"Aesthetically, the colors the kilonova emits quite literally look like a sun - except, of course, being a few hundred million times larger in surface area. Physically, this spherical explosion contains the extraordinary physics at the heart of this merger," Sneppen added.

The researchers had expected the explosion to perhaps look like a flattened disk - a colossal luminous cosmic pancake, possibly with a jet of material streaming out of it.

"To be honest, we are really going back to the drawing board with this," Cosmic Dawn Center astrophysicist and study co-author Darach Watson said.

"Given the extreme nature of the physical conditions - far more extreme than a nuclear explosion, for example, with densities greater than an atomic nucleus, temperatures of billions of degrees and magnetic fields strong enough to distort the shapes of atoms - there may well be fundamental physics here that we don't understand yet," Watson added.

The kilonova was studied using the European Southern Observatory's Chile-based Very Large Telescope.

The two neutron stars began their lives as massive normal stars in a two-star system called a binary. Each exploded and collapsed after running out of fuel, leaving behind a small and dense core about 12 miles (20 km) in diameter but packing more mass than the sun.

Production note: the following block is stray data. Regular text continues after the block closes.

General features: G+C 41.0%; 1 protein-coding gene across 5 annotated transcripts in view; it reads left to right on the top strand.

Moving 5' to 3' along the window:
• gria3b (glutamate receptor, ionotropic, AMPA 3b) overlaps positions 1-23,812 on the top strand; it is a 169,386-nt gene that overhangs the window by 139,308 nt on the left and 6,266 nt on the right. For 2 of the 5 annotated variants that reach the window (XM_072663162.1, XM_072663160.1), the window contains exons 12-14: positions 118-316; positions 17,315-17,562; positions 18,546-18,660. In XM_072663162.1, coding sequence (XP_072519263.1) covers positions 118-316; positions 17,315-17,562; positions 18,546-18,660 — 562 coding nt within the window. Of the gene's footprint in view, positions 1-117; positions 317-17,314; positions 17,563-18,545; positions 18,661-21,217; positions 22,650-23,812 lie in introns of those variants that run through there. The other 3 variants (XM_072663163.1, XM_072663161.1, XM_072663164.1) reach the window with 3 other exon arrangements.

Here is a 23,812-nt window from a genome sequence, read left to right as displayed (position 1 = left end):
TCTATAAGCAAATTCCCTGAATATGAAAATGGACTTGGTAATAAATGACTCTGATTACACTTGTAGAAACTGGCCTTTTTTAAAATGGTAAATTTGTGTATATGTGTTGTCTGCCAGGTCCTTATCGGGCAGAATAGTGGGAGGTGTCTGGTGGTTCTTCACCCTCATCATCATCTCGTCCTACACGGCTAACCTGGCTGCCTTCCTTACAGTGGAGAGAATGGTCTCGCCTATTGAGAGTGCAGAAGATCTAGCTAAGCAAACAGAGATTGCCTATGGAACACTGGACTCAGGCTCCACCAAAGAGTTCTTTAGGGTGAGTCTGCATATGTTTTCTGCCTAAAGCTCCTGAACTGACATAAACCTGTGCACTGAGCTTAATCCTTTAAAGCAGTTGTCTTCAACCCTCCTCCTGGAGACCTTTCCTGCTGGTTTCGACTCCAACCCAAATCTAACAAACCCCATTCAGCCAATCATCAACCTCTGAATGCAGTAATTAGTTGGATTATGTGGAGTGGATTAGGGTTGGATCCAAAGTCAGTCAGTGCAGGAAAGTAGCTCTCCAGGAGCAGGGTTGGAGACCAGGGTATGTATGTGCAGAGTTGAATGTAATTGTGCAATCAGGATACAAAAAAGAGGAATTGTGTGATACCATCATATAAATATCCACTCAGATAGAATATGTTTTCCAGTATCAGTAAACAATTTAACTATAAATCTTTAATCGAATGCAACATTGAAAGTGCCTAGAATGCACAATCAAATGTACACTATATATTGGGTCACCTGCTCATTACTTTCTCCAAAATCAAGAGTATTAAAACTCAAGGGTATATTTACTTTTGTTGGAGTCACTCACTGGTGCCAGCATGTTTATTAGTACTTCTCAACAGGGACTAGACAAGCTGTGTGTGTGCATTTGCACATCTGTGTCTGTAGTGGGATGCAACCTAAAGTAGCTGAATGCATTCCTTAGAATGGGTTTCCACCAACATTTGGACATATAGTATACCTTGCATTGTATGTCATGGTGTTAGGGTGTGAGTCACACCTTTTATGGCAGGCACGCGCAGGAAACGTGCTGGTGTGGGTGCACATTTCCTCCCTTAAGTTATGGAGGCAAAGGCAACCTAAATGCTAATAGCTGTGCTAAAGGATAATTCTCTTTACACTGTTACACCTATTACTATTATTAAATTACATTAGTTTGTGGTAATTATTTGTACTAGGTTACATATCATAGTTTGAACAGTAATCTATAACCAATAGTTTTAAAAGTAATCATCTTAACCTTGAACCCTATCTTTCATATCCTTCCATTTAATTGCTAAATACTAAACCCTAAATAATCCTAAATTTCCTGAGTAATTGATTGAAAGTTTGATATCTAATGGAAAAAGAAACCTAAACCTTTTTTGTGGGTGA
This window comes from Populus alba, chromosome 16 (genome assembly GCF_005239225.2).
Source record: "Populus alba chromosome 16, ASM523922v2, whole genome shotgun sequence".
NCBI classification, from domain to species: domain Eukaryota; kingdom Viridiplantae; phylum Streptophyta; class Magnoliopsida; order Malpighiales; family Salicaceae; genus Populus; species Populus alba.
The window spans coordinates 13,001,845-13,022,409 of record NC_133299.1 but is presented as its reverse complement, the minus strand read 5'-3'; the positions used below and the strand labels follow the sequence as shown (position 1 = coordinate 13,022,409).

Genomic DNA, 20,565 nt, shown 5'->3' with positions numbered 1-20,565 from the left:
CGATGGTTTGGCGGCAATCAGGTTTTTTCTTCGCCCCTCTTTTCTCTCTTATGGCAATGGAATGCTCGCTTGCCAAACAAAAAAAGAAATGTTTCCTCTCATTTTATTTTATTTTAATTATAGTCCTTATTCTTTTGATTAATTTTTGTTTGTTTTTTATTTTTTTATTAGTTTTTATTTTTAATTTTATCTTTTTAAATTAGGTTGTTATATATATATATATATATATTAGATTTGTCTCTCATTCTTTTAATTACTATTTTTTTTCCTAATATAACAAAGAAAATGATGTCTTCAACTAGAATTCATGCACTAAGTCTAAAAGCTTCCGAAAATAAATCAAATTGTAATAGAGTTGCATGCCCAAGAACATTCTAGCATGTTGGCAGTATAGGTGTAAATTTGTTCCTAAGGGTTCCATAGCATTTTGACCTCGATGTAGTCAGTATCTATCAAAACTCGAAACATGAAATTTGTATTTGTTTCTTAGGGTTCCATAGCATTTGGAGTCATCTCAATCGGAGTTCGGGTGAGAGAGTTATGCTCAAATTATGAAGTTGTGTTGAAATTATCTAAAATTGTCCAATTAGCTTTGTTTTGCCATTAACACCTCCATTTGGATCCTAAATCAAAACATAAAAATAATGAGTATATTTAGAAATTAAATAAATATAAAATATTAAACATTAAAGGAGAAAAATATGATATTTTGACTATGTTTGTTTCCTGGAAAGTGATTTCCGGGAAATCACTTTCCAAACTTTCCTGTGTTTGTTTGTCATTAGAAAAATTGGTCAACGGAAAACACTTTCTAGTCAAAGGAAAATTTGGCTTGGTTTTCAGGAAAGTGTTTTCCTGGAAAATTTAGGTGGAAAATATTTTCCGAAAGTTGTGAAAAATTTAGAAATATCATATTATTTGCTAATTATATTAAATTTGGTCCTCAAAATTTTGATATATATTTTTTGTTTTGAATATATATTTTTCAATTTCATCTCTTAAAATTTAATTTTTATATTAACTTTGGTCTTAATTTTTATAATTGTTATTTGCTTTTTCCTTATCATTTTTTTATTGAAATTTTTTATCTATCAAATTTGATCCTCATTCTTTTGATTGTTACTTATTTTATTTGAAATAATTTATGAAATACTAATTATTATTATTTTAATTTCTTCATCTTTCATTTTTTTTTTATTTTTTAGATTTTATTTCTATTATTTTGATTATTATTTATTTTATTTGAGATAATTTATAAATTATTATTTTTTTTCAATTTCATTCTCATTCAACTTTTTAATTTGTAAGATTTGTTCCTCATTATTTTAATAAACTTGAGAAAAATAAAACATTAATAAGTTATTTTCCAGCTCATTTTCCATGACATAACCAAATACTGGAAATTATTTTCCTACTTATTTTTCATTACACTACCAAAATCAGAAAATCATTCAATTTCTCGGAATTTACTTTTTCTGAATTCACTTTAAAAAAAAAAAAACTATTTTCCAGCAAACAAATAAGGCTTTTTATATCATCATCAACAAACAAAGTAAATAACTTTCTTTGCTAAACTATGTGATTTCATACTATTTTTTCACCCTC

Very gradually, they drew nearer to each other, orbiting at a speedy clip. Each were stretched out and pulled apart in the final seconds before the merger because of the power of the other's gravitational field. Their inner parts collided at about 25% of the speed of light, creating the most intense magnetic fields in the universe. The explosion unleashed the luminosity of about a billion suns for a few days.

The two briefly formed a single massive neutron star that then collapsed to form a black hole, an even denser object with gravity so fierce that not even light can escape.

The outer parts of the neutron stars, meanwhile, were stretched into long streamers, with some material flung into space. During the process, the densities and temperatures were so intense that heavy elements were forged, including gold, platinum, arsenic, uranium and iodine.

The researchers offered some hypotheses to explain the spherical shape of the explosion, including energy released from the short-lived single neutron star's enormous magnetic field or the role of enigmatic particles called neutrinos.

"This is fundamentally astonishing, and an exciting challenge for any theoreticians and numerical simulations," Sneppen said. "The game is on."

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First Published Date: 16 Feb, 10:12 IST